High Sensitivity of Forest Carbon Budgets to Timing of Spring Budburst
Changes in winter temperatures can lead to large, systematic effects on the springtime carbon uptake of deciduous temperate forests, according to a new study led by Su-Jong Jeong and David Medvigy from Princeton University and the Cooperative Institute for Climate Science – Princeton (CICS-P). Jeong, Medvigy, and colleagues from Princeton and NOAA’s Geophysical Fluid Dynamics Laboratory (GFDL) developed a new model for springtime budburst by comparing existing measurements to the predictions of different candidate models. They found that a model that includes dependences on wintertime and springtime temperatures was required to explain the observations. The resulting budburst model was coupled to GFDL’s LM3, and LM3 was used to show that the impact of this new budburst formulation accounted for changes in carbon (C) fluxes equal to 1 g C m-2 day-1 during the springtime, and up to 2 kg C m-2 over the course of century-scale simulations.
There has been debate in the literature as to exactly what controls the timing of springtime budburst in deciduous forests. While practically all models state that a warmer spring will lead to earlier budburst, there is disagreement as to the role of winter temperatures. This study tests the hypothesis that cold winters can lead to a small but significant advance in budburst date. The hypothesis is tested using a novel statistical method, reversible jump Markov chain Monte Carlo, which is used to assign quantitative probabilities to different model formulations. The new paper is published in the Journal of Geophysical Research – Biogeosciences.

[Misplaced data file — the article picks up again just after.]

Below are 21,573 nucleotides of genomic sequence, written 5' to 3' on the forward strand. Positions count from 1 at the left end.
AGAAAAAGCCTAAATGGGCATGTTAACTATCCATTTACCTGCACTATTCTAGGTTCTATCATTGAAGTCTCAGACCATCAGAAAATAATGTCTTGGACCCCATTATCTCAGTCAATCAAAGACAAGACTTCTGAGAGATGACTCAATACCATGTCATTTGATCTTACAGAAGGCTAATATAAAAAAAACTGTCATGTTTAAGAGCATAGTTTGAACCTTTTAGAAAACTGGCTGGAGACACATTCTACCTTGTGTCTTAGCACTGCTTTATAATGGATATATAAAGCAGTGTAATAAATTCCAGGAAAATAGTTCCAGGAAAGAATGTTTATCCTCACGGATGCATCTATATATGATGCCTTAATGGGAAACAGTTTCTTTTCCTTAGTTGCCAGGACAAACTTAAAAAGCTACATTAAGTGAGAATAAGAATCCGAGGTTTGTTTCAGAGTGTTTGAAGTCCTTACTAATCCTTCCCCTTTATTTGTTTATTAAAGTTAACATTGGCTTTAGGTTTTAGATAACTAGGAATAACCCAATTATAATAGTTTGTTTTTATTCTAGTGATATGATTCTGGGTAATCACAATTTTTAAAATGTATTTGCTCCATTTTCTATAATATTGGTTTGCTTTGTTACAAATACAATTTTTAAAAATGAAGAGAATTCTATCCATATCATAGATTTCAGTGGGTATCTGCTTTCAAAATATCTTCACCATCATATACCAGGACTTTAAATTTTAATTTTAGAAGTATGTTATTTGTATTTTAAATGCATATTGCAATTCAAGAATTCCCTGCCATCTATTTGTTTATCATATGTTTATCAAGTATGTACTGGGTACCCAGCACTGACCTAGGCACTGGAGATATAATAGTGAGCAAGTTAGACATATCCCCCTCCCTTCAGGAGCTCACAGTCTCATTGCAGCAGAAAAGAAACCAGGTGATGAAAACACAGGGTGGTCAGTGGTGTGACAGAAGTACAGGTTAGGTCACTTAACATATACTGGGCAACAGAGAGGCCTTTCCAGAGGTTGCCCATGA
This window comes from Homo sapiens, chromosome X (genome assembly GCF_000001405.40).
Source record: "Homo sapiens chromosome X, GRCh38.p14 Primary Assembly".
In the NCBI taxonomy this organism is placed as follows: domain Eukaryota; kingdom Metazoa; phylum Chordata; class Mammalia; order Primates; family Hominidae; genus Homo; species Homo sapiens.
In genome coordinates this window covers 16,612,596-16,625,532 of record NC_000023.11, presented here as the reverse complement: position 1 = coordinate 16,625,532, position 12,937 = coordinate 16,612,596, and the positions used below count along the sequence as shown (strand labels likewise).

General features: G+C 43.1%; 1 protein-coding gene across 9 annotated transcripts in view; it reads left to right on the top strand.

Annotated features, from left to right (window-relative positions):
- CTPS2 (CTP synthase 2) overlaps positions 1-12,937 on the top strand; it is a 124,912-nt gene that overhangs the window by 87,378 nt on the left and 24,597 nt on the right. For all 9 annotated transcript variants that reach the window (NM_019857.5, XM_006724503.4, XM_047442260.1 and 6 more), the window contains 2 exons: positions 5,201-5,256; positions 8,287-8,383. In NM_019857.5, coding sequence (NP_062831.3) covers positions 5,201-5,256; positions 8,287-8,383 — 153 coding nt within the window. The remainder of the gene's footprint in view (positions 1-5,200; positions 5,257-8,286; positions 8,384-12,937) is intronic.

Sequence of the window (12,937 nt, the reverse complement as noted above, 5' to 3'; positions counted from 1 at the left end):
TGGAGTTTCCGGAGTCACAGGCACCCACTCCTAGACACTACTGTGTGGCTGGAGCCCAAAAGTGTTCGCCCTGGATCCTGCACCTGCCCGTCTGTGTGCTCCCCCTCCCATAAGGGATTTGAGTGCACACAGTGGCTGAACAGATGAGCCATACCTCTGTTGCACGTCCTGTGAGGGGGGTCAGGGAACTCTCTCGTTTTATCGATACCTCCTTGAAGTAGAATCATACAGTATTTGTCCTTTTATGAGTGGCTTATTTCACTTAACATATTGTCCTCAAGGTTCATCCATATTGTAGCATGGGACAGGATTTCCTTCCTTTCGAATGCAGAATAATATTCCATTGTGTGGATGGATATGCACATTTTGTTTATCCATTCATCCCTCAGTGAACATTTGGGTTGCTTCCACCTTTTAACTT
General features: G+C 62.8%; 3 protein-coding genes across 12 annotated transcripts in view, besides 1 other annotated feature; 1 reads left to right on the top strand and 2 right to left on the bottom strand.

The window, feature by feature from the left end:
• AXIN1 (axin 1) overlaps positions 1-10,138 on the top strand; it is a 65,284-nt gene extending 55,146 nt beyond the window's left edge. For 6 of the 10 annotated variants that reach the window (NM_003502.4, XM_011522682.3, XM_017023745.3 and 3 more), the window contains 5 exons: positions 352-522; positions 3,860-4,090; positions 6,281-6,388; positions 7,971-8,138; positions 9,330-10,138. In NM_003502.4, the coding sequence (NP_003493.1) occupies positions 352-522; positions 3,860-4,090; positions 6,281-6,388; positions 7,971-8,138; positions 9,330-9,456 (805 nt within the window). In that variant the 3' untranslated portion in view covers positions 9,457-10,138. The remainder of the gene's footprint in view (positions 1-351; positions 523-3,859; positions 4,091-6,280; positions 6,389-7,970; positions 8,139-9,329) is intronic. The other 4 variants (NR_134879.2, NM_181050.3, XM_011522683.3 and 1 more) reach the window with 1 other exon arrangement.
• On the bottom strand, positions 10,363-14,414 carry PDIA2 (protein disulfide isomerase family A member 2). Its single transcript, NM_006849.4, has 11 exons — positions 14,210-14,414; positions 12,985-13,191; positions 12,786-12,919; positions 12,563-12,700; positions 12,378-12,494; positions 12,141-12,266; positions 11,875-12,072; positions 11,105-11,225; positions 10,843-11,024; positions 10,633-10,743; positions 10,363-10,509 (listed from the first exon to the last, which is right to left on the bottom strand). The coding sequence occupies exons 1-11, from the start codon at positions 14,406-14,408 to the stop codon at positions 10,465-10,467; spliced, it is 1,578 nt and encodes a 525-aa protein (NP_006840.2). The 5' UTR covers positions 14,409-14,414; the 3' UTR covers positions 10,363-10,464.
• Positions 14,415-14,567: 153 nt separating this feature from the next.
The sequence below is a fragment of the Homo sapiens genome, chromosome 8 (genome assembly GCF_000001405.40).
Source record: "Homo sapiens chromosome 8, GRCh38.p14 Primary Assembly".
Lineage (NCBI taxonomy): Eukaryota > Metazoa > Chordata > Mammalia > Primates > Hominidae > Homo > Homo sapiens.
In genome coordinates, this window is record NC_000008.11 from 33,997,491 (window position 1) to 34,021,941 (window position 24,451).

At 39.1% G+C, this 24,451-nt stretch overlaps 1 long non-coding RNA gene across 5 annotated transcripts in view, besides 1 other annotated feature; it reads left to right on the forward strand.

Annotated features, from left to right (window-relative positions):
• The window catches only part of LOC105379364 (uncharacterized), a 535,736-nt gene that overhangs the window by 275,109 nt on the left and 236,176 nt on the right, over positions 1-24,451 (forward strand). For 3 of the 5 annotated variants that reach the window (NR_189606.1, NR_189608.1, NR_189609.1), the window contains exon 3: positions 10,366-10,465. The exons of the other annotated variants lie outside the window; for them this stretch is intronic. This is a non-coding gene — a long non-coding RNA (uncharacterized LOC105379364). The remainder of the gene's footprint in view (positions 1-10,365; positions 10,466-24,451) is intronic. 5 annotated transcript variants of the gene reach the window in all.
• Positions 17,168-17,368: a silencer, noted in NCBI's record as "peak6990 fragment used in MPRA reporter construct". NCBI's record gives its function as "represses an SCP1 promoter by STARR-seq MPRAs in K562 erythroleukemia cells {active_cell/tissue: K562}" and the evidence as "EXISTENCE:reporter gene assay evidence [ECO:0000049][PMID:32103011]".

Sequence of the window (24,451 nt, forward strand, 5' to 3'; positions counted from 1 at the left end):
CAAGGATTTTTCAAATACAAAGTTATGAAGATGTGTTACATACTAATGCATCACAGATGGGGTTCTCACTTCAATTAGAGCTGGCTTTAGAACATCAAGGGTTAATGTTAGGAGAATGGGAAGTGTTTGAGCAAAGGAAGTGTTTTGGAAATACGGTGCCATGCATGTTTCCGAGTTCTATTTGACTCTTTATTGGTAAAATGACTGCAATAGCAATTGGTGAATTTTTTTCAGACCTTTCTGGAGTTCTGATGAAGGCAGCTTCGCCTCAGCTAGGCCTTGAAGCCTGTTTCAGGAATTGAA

Through the processes of photosynthesis and respiration, forests have a strong impact on atmospheric carbon dioxide (CO2) concentrations, and thus climate variability and change. This work provides a new framework for understanding springtime fluxes of CO2 between the land and atmosphere in temperate forests. This work relates to NOAA’s Climate Goal: Understand Climate Variability and Change to Enhance Society’s Ability to Plan and Respond.
Name: Su-Jong Jeong
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